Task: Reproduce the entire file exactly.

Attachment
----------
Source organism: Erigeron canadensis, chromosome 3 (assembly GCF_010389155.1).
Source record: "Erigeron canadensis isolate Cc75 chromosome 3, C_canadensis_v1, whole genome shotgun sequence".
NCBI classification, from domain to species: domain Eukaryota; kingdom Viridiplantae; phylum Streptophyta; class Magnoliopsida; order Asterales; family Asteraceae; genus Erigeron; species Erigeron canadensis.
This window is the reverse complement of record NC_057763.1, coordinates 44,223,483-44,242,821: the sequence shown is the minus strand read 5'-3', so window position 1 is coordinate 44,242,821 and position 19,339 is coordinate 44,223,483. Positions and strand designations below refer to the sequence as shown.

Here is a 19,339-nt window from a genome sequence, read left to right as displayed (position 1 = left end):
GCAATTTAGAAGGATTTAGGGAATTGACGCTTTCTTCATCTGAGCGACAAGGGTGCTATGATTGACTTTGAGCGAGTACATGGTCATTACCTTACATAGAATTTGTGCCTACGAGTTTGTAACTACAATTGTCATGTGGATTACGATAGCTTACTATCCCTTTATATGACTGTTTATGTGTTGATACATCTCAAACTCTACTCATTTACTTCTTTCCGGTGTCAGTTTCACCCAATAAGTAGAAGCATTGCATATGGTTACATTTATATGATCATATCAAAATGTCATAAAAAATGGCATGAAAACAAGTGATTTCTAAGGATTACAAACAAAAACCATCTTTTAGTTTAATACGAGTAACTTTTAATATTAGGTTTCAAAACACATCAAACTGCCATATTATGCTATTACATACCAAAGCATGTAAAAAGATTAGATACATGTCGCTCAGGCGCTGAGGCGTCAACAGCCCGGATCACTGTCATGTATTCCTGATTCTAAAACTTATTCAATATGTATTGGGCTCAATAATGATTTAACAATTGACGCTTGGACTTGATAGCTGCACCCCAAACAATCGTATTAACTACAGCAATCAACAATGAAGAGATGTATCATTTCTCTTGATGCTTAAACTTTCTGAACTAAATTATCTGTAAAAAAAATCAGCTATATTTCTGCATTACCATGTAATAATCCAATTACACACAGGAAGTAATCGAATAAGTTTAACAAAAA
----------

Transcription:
Source organism: Erigeron canadensis, chromosome 3 (assembly GCF_010389155.1).
Source record: "Erigeron canadensis isolate Cc75 chromosome 3, C_canadensis_v1, whole genome shotgun sequence".
NCBI classification, from domain to species: domain Eukaryota; kingdom Viridiplantae; phylum Streptophyta; class Magnoliopsida; order Asterales; family Asteraceae; genus Erigeron; species Erigeron canadensis.
This window is the reverse complement of record NC_057763.1, coordinates 44,223,483-44,242,821: the sequence shown is the minus strand read 5'-3', so window position 1 is coordinate 44,242,821 and position 19,339 is coordinate 44,223,483. Positions and strand designations below refer to the sequence as shown.

Here is a 19,339-nt window from a genome sequence, read left to right as displayed (position 1 = left end):
GCAATTTAGAAGGATTTAGGGAATTGACGCTTTCTTCATCTGAGCGACAAGGGTGCTATGATTGACTTTGAGCGAGTACATGGTCATTACCTTACATAGAATTTGTGCCTACGAGTTTGTAACTACAATTGTCATGTGGATTACGATAGCTTACTATCCCTTTATATGACTGTTTATGTGTTGATACATCTCAAACTCTACTCATTTACTTCTTTCCGGTGTCAGTTTCACCCAATAAGTAGAAGCATTGCATATGGTTACATTTATATGATCATATCAAAATGTCATAAAAAATGGCATGAAAACAAGTGATTTCTAAGGATTACAAACAAAAACCATCTTTTAGTTTAATACGAGTAACTTTTAATATTAGGTTTCAAAACACATCAAACTGCCATATTATGCTATTACATACCAAAGCATGTAAAAAGATTAGATACATGTCGCTCAGGCGCTGAGGCGTCAACAGCCCGGATCACTGTCATGTATTCCTGATTCTAAAACTTATTCAATATGTATTGGGCTCAATAATGATTTAACAATTGACGCTTGGACTTGATAGCTGCACCCCAAACAATCGTATTAACTACAGCAATCAACAATGAAGAGATGTATCATTTCTCTTGATGCTTAAACTTTCTGAACTAAATTATCTGTAAAAAAAATCAGCTATATTTCTGCATTACCATGTAATAATCCAATTACACACAGGAAGTAATCGAATAAGTTTAACAAAAA